The former contortionist is Guillermo del Toro’s monster muse. We speak to the actor about playing a creature with heart in the Oscar-nominated ‘The Shape of Water’
Doug Jones, the man behind some of Hollywood’s greatest monsters
It would be unfair to describe Doug Jones as typecast. After all, he’s played fantastical creatures and monsters as varied as The Silver Surfer in The Fantastic Four: Rise of the Silver Surfer, Lt Saru in Star Trek: Discovery, and The Bye Bye Man in the film of the same name. Monsters, however, are definitely his oeuvre.
That’s before we even come to his work with director Guillermo del Toro, where monsters feature just as heavily. The actor and former contortionist first worked with Del Toro on his 1997 sci-fi horror Mimic, in which he played the insectoid monster Long John, and has teamed up with the director on six movies so far, as well as being a regular on Del Toro’s TV series The Strain.
By his own estimation, he has played 11 monsters for Del Toro, including both The Faun and The Pale Man in Pan’s Labyrinth and the amphibious Abe Sapien in Hellboy. Jones is back in amphibious mode in Del Toro’s latest, the Oscar-nominated The Shape of Water, in which he plays the unlikely romantic lead, The Creature, who is rescued from a top secret government facility by his new belle.
The actor says he considers himself to be continuing the lineage of Hollywood’s classic movie monsters, and he thanks Del Toro for the opportunity to do so. “That man singlehandedly changed my life,” he says. “I’d been working consistently anyway, but he was the page turner who took me from nondescript guy who wears rubber to – and it’s a harking back thing – a kind of Boris Karloff or Lon Chaney or Bela Lugosi kind of star. We lost that kind of star for a while, but Guillermo was the one who brought it back, with me as the guy. Thank heaven.”
Del Toro is himself a self-confessed fan of the classic Universal monster movies. He once admitted that he has a “Frankenstein fetish to a degree that is unhealthy”, and has a life-sized sculpture of Boris Karloff in the 1931 movie version as the centrepiece of his California home. Jones admits that The Shape of Water is not without debt to the Hollywood classics:
“It does hark a little bit to The Creature from The Black Lagoon, which Guillermo will tell you is probably his favourite Universal monster movie,” he says. “The Shape of Water harkens back in terms of storytelling as well. It has a real 1960s feel, beyond just being set then. I think it feels very reminiscent of those old school monster movies, especially since this particular creature is sympathetic.”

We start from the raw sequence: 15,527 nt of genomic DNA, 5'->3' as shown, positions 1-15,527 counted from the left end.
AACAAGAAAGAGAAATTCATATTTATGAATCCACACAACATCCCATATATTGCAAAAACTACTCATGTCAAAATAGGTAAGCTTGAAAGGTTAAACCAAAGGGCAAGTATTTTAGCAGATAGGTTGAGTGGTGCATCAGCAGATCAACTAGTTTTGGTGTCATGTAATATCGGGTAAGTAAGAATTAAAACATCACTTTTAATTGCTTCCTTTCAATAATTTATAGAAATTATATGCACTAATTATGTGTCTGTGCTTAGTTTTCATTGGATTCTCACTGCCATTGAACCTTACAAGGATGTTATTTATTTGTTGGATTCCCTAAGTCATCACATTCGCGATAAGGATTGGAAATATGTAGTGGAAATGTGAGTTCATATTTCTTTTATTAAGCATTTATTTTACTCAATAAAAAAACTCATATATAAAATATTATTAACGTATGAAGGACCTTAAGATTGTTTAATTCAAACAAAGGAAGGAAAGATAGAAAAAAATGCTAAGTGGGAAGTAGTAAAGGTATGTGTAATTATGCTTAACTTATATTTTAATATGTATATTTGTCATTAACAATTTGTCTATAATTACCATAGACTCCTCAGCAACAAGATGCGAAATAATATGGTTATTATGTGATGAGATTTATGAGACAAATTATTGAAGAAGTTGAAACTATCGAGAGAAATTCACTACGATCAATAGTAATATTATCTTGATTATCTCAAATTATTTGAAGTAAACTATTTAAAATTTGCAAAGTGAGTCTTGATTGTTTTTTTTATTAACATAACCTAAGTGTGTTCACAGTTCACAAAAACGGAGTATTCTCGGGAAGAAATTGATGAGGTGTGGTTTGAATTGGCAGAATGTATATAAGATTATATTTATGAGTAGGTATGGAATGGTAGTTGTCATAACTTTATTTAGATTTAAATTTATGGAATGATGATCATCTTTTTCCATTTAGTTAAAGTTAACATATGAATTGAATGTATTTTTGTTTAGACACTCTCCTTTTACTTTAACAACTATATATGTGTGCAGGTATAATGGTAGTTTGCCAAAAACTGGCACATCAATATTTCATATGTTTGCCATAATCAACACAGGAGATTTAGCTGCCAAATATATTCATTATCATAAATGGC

This sympathetic approach to his monsters, while not entirely unique in a world containing Tim Burton, is certainly unusual. It is very much a recurring feature of Jones’s roles in Del Toro’s movies, and The Shape of Water, despite owing more than a passing nod to those classic Universal monster movies, is far from a horror, but more of a romantic drama, which happens to feature an ambiguous aquatic creature as its lead. “He does give leading man storylines and leading lady storylines to creatures,” Jones says. “It’s something other directors might be scared by, but not him. He has a true love affair with otherworldly things. He never lost his little boy.”
Jones adds that he believes this almost childlike nature, mixed with a thoroughly mature aesthetic, is key to Del Toro’s success. “I think that’s why audiences love him so much, why other filmmakers and we actors love him so much, because we’re being directed by an eight-year-old boy who thinks this is so cool. Yet he’s a visionary at the same time. He’s very grown up, but he’s never lost the child. That’s why you’ll see lots of child characters in his stories.”
This mix of the childlike and the serious is another common theme of Del Toro’s movies. Beneath the fantastical exteriors, politics frequently lurks – it’s no accident that perhaps Del Toro’s most famous film, Pan’s Labyrinth, is set in post-civil war, Franco-era Spain, and the movie offers a damning indictment of the dangers of fascism.
The Shape of Water, too, is set against a distinctly political backdrop, this time the Cold War, and Jones admits there is far more going on than a simple girl-meets-amphibian love story: “Guillermo… loves to buck authority when authority doesn’t know what it’s doing. That’s a theme you’ll see in a lot of his movies,” he says. “In this case, we have the US government trying to beat the Russians to space, or whatever, whatever that era was doing. The Cold War is on in full tilt. The bureaucracy that happens, he’s kind of peeling back the layers to see how corrupt it can be and how evil people in that system can be. This story is absolutely doing that.”
As is often the case in Del Toro’s movies, it takes perhaps the least likely candidate to see the inherent flaws in the system and challenge the status quo, in this case Sally Hawkins’ mute cleaning lady Elisa Esposito. “It takes a cleaning lady to shake things up and to put a mirror up to people and say, ‘Look at how you’re behaving,’” Jones says. “Again, he loves the underdog. I think that comes from a place in him, where so many of us and so many of his fans and the lovers of his work are underdogs in our own life. We feel like we’re a flower that needs to bloom and we need the right environment to do that in. Guillermo creates a place for us underdogs to bloom in. He really does.”
The Shape of Water is in cinemas in the UAE from Thursday, March 8